4/09/2010 09:36:00 AM  
Blogger Gagdad Bob said...

Here's a cheaper edition. I'll change the link.

4/09/2010 09:38:00 AM  
Blogger Anonymous said...

Nooo.... $40-ish is too low.
Compared to, say, my crummy book it should probably be a lot higher.

4/09/2010 09:45:00 AM  
Blogger joseph said...

Funny to see me referenced here again, Bob. I hope all is well with you and your family!
I still read you most every day--always interesting.
I sometimes argue with Van, as anonymous ('cause I know how he loves that), just for fun and to increase the comments number.

Joseph

4/09/2010 09:46:00 AM  
Blogger Anonymous said...

“and virtue brings God into the world.”

And that reminds of something Fr. Lazarus said:

“And the second thing, you are here to bless the world by prayer. Not by a long list of names. But by being awake in the spirit; by being awake in your soul. This awakeness to the Lord, this is a blessing on the world…in itself.

One hour of prayer, mindful of God, is worth more than a lifetime of beneficent service.

In me all mankind lives. So if I pray, all mankind prays. If I don’t pray, all mankind turns from God. So if you think like this, if you see yourself, as the iconic embodiment of humanity standing before God, you will pray, because you will be terrified not to pray.”

4/09/2010 09:49:00 AM  
Blogger Warren said...

>> For if there is only one valid religion, then all the others are wrong. But if they're all true, how can any of them be?

C. S. Lewis compared it with arithmetic - and while it's a simplistic and inexact analogy, I've found that it can help people to get the basic point. He says that in religion, as in arithmetic, there's ultimately only one right answer - but among all the many incorrect answers, there are some that are much nearer right than others.... (Lewis was a Platonist, so mathematical metaphors came naturally - maybe too naturally - to him.)

4/09/2010 11:28:00 AM  
Blogger Northern Bandit said...

Life looks very different from the standpoint of genocidal or cowardly countries who got their asses kicked vs. the one nation that kicks ass and saves others from getting their asses kicked.

Indeed. Except it hasn't been quite so one-sided as that. For 50 years America has been vulnerable to absolute and utter devastation on a scale never seen in history. Another country -- Russia -- remains capable of committing "murder-suicide" and there is little or nothing we can do about it, except to maintain the Mexican standoff of mutually assured destruction. Unlike Rome at her peak, the US really only enjoyed truly absolute power for a brief time, if ever. Atomic weapons have put an end to that possibility, at least until truly effective counter-measures ever come into existence.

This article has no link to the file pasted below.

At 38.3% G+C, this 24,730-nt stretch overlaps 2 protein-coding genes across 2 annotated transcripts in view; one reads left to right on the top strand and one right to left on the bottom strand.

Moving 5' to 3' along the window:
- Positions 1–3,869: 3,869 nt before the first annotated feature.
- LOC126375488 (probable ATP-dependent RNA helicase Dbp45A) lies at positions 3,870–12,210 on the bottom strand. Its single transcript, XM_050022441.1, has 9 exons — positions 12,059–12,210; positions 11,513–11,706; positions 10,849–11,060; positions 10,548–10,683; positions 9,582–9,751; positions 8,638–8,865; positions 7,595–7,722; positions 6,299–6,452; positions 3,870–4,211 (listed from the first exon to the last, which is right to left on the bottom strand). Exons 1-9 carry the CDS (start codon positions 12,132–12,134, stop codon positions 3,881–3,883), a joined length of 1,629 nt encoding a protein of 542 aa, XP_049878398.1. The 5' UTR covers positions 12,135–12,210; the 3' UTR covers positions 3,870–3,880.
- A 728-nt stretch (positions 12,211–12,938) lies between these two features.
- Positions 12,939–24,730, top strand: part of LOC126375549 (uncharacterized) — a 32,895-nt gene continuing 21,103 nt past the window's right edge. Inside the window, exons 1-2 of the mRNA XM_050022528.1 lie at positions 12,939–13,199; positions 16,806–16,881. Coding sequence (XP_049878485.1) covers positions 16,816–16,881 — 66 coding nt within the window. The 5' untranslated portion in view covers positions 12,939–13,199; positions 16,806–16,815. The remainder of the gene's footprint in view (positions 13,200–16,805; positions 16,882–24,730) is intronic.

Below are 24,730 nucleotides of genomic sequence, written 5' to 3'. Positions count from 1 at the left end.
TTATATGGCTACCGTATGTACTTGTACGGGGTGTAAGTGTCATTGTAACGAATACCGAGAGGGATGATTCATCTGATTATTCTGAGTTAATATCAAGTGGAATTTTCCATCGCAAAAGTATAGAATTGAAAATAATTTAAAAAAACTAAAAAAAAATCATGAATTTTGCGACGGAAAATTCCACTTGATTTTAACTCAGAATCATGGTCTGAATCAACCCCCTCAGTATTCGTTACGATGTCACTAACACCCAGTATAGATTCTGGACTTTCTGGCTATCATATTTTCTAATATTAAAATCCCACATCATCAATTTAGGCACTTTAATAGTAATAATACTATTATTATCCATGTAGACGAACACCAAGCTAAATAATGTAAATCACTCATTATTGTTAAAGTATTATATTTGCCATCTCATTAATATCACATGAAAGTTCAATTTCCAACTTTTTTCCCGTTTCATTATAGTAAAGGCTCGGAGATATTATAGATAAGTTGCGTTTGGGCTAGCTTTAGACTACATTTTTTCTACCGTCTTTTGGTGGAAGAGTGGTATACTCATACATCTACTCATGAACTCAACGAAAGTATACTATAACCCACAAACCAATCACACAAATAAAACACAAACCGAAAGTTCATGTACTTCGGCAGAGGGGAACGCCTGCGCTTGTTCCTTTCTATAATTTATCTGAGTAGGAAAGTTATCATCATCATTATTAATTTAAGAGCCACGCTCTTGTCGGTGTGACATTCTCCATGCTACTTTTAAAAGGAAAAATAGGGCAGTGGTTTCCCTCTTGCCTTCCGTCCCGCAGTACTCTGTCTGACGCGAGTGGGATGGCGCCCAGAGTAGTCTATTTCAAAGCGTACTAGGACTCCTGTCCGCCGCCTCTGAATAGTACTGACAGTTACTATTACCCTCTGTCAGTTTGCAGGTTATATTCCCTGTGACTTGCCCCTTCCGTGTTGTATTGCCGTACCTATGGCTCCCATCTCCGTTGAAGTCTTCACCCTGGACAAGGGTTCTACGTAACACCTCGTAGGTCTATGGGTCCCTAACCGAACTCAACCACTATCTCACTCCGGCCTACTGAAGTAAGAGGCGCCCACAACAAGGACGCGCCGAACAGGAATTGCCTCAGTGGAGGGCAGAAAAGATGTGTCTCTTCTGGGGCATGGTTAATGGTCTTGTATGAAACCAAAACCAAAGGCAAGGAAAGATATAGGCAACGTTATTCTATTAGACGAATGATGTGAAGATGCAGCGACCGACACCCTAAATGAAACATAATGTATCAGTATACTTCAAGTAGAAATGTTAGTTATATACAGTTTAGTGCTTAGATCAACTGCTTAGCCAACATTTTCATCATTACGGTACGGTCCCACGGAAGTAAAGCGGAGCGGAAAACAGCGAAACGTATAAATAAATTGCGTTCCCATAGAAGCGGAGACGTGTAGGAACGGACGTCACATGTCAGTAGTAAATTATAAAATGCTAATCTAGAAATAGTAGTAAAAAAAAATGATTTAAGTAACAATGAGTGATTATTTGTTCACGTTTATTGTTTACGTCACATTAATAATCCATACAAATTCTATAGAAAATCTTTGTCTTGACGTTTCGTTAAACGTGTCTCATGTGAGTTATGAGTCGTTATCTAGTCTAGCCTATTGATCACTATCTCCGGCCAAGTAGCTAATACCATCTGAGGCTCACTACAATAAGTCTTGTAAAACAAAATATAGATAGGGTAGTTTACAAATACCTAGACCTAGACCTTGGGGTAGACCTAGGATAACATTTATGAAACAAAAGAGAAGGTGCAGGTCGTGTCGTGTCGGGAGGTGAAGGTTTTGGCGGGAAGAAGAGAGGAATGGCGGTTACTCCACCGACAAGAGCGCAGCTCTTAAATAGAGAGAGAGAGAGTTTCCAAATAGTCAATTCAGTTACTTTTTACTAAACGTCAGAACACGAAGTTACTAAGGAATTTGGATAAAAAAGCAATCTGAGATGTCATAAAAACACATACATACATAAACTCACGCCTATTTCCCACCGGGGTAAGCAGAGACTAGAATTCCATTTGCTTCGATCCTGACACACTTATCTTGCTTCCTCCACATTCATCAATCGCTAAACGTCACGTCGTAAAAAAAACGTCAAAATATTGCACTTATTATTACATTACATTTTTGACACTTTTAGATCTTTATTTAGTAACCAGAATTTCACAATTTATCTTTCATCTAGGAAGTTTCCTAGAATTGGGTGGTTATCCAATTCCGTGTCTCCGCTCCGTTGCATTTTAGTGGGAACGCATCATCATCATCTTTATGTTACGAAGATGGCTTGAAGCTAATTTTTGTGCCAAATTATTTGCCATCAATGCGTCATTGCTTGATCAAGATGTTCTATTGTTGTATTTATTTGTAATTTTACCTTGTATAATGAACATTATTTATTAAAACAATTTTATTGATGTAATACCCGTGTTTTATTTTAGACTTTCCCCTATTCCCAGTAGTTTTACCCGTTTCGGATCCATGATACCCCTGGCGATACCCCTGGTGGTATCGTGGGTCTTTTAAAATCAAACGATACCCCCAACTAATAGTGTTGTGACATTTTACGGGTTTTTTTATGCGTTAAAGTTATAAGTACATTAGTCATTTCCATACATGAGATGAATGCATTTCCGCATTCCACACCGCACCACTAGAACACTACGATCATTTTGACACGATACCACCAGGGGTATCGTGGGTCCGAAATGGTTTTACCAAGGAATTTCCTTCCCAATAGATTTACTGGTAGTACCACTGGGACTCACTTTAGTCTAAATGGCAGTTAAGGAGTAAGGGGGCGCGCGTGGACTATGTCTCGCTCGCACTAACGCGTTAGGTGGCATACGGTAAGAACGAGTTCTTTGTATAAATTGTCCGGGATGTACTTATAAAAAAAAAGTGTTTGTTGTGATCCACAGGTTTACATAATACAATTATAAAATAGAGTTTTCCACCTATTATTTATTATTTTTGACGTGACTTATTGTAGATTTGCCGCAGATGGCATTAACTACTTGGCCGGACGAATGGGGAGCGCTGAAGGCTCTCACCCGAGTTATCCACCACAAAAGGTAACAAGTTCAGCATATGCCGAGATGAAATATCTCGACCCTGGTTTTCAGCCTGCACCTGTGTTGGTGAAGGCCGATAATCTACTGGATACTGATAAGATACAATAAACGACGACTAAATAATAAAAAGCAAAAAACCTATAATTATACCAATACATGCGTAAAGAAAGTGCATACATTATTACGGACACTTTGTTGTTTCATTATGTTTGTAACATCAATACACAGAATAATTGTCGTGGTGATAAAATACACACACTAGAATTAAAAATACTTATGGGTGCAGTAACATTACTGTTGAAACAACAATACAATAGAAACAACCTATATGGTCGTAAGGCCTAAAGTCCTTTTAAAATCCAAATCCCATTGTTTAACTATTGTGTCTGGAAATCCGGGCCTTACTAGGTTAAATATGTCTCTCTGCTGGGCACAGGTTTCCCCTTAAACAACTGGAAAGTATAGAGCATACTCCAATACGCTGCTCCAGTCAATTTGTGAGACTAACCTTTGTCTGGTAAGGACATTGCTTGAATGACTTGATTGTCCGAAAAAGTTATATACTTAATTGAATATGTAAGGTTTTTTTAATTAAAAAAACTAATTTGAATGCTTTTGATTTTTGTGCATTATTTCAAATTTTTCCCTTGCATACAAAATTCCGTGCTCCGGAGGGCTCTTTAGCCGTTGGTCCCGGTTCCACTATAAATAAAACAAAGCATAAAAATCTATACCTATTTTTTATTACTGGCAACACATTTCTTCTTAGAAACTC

Now Obama is messing with the nuclear formula in a fairly major way. Among the many scary things this President has inflicted on America, this one is among the scariest.

4/09/2010 12:19:00 PM  
Blogger Northern Bandit said...

Real power?

How about this: America's top 5 hospitals conduct more clinical trials than any other COUNTRY in the world.

If America goes "European" the way Obama wants her to, the world truly is f%$ked. (No other word will do).

4/09/2010 12:27:00 PM  
Blogger Gandalin said...

Dear Bob,

This is an agonizingly difficult question. It is not just that what I will call the different authentic religious traditions in the world often describe the horizzontal and vertical worlds in very different ways (like the blind men who described the elephant to each other) but that their versions are often incompatible and contradictory (as were the blind men's versions, of course.) I tend to defer this question using a phenomenological epoche, believing that following any of the spokes of the wheel that are truly connected to the hub will get you there. Have a good Sabbath, and a nice weekend.

4/09/2010 12:37:00 PM  
Blogger Gagdad Bob said...

Gandalin:

Probably only difficult for humans. I'm guessing that God just says, "hey, different spokes for different folks."

4/09/2010 12:46:00 PM  
Blogger Gandalin said...

Dear Bob,

Certainly your view is in accord with that of the Prophets who observed that the Lord would make His House a House of prayer for All Peoples, (Isaiah 56:7) - and that so long as they avoided idolatry, all the peoples could continue to worship according to their own "spoke." The avoidance of idolatry and immorality is however I think an important condition, and I gather that there may be a tradition or traditions that are not going to be represented.

4/09/2010 01:07:00 PM  
Blogger Gagdad Bob said...

Yes, as the Man said, "in my Father's house are many mansions," and "I have other sheep who are not of this fold."

4/09/2010 01:30:00 PM  
Blogger Gandalin said...

Dear Bob,

Quite well said, isn't it!

Let's hear no more from those who claim that the Judeo-Christian tradition is necessarily triumphalist or exclusivist.

4/09/2010 01:40:00 PM  
Blogger julie said...

Gandalin,

It is not just that what I will call the different authentic religious traditions in the world often describe the horizontal and vertical worlds in very different ways ... but that their versions are often incompatible and contradictory.

Or another way to look at is like the legs of an arch (or a groin vault, if you want to imagine something with more than two legs). Not only the legs, but the empty space between them must all work together for the same purpose: to hold up the keystone, which in turn is the source and meaning for the legs; without it, they would collapse.

While I've never seen such a thing, it's not inconceivable to have the legs built of different materials and being composed of contrasting shapes. So long as each side is built to its purpose, it doesn't matter how it appears, only that it upholds its portion.